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The news that a Joint Comprehensive Plan of Action (JCPOA) framework agreement had been secured between the five permanent members of the United Nations’ Security Council (China, France, Russia, the UK, and the US) together with Germany (the so-called P5+1) and Iran was almost universally welcomed when it emerged on 2 April. Both the Joint Statement by EU High Representative Federica Mogherini and Iranian Foreign Minister Javad Zarif and the US State Department’s factsheet revealed agreed details addressing enrichment, inspection, and transparency of the Iranian nuclear programme.
The statements also revealed that Iran will receive US, EU, and UN sanctions relief ‘if it verifiably abides by its commitments.’ But can the P5+1 deliver on the sanctions relief they are holding out? Or will the banking sector, heavily fined in recent years for breaching the Iranian sanctions regime remain risk-averse, thus restricting opportunity for economic growth, calling into question the concessions granted by the Iranian leadership under the JCPOA?
The history of sanctions against Iran is lengthy. The US has imposed restrictions on activities with Iran in various forms since 1979 following the seizure of the US Embassy in Tehran. In 2006, the UN passed UN Security Council Resolutions 1696 and 1737, the latter imposing the first round of a series of nuclear programme-related sanctions that increasingly isolated Iran from international trade and financial markets. This process culminated in 2012 with the US-enacted Iran Threat Reduction and Syria Human Rights Act that enforced wide ranging sanctions on activities related to Iran’s energy and financial sectors, the imposition of an EU oil embargo, and the disconnecting of Iranian banks from SWIFT, the lynch pin electronic messaging system that facilitates global money flows.
The cumulative effect of these measures has been drastic. Newly elected President Hassan Rouhani entered office in June 2013 facing economic calamity. To reverse the downward economic spiral, sanctions, which had severely constricted Iran’s economy, needed to be urgently eased. By May 2013, Iran’s oil exports had fallen to just 700,000 barrels per day compared with 2.2 million in 2011, costing the country $4-8 billion in lost revenue per month. According to the World Bank, unemployment was estimated to be as high as 20% with Iran’s youthful population particularly badly affected; inflation ran as high as 45% year-on-year; and GDP contracted 5.8% in 2012/13.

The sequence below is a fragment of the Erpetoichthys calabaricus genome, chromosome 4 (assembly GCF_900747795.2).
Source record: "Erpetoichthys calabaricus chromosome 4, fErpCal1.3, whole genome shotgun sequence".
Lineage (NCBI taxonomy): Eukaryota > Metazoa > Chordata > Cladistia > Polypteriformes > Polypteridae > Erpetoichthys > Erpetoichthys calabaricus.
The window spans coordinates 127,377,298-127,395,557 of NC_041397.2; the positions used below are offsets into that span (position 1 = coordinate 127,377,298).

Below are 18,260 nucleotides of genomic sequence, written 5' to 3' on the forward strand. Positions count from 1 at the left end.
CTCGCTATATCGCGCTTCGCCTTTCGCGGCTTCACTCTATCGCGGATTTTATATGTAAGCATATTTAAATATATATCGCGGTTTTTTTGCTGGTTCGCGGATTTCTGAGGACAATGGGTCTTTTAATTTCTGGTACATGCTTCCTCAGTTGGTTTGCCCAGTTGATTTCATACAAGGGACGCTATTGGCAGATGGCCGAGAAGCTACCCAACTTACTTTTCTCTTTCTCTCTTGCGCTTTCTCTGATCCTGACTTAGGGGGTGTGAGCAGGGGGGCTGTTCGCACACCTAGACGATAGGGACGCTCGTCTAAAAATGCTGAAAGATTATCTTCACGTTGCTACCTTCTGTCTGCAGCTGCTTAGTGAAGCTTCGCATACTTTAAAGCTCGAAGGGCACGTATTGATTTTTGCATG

Against this backdrop, in November 2013, the P5+1 and Iran signed a Joint Plan of Action (JPOA) which ‘reached a set of initial understandings’ with regards to Iran’s nuclear programme, the first meaningful limits Iran had accepted. In return, the P5+1 provided ‘limited, temporary, targeted, and reversible sanctions relief to Iran.’ The initial six months’ of relief was extended in July and November 2014.
The easing of sanctions has undoubtedly delivered some economic relief to the Iranian economy. Since the JPOA was signed, the rate of GDP contraction in Iran has slowed to 1.7% for 2013/14 and is forecast to grow at 1.5% in 2014/15 and oil exports have risen to 1.2 million barrels per day. But despite the provision of some sanctions relief, the programme ‘is structured so that the overwhelming majority of the sanctions regime, including the key oil, banking, and financial sanctions architecture, remains in place.’ Furthermore, the recently-signed JCPOA underlines that US sanctions will ‘snap-back…in the event of significant non-performance’ by Iran.
Once Bitten, Twice Shy
The efforts to find some form of agreement to restrict Iran’s ability to develop nuclear weapons should be welcomed, yet an equally considerable challenge looms. How will those nations that have been pressing Iran to do a deal ensure they can deliver the agreed sanctions relief? The challenge facing President Obama has been underlined by letters sent both to him and President Rouhani of Iran. Even if the positive progress signalled by the signing of the JCPOA in Lausanne continues and the tangle of sanctions imposed by the United States, United Nations, and European Union is slowly unpicked, the Iranian leadership, and more importantly the Iranian people, will want to see real, near-term economic improvements.
And herein lies the rub. Iran should be a promising business opportunity. It has a young population of 80 million, significant hydro-carbon resources that attract international companies for extraction, technical support services, and shipping (which requires insurance), and manifold opportunities for capital investment in its rundown economy. Thus key to the wished-for economic revival is the reintegration of Iran into the global economy, a reintegration that will rely heavily on global, private sector banks as it is reconnected to the international trade and finance community.
Yet this is a community that has suffered considerable financial pain as a result of Iranian sanctions-related fines handed down in recent years by lawmakers. The roll call of names is growing: BNP Paribas, Schlumberger, Commerzbank, and Standard Chartered have all faced penalties.
If Iran’s economic fortunes do not steadily improve, the concessions granted by its leadership under the JCPOA will inevitably be called into question. Thus whilst the two sides already dispute the precise nature and mechanism of sanctions relief, of far more ultimate relevance to the future of relations will be the willingness of these risk-averse financial institutions to re-engage with, and facilitate investment in, an economy that has cost them many billions in fines and where, for the foreseeable future, investment and engagement will be fraught with risk as sanctions related to terrorism and human rights abuses will remain in place.